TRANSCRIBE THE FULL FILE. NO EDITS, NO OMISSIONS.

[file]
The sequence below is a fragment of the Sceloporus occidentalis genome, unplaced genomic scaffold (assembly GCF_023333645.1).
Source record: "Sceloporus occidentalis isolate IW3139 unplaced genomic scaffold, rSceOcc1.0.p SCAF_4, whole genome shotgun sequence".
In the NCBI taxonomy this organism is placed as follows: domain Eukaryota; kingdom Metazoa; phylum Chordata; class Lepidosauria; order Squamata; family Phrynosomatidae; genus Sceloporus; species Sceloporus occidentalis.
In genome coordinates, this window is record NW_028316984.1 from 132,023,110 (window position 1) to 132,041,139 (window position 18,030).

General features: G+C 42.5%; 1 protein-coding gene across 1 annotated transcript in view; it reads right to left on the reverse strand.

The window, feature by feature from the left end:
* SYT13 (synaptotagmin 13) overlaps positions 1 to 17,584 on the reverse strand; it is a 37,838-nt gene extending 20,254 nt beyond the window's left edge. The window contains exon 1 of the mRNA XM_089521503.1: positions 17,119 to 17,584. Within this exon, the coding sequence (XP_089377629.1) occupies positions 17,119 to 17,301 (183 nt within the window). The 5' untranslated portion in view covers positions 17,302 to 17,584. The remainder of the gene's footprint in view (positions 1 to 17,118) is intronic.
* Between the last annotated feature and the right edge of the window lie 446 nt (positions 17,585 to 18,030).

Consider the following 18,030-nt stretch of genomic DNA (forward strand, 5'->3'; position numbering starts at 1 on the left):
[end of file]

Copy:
The sequence below is a fragment of the Sceloporus occidentalis genome, unplaced genomic scaffold (assembly GCF_023333645.1).
Source record: "Sceloporus occidentalis isolate IW3139 unplaced genomic scaffold, rSceOcc1.0.p SCAF_4, whole genome shotgun sequence".
In the NCBI taxonomy this organism is placed as follows: domain Eukaryota; kingdom Metazoa; phylum Chordata; class Lepidosauria; order Squamata; family Phrynosomatidae; genus Sceloporus; species Sceloporus occidentalis.
In genome coordinates, this window is record NW_028316984.1 from 132,023,110 (window position 1) to 132,041,139 (window position 18,030).

General features: G+C 42.5%; 1 protein-coding gene across 1 annotated transcript in view; it reads right to left on the reverse strand.

The window, feature by feature from the left end:
* SYT13 (synaptotagmin 13) overlaps positions 1 to 17,584 on the reverse strand; it is a 37,838-nt gene extending 20,254 nt beyond the window's left edge. The window contains exon 1 of the mRNA XM_089521503.1: positions 17,119 to 17,584. Within this exon, the coding sequence (XP_089377629.1) occupies positions 17,119 to 17,301 (183 nt within the window). The 5' untranslated portion in view covers positions 17,302 to 17,584. The remainder of the gene's footprint in view (positions 1 to 17,118) is intronic.
* Between the last annotated feature and the right edge of the window lie 446 nt (positions 17,585 to 18,030).

Consider the following 18,030-nt stretch of genomic DNA (forward strand, 5'->3'; position numbering starts at 1 on the left):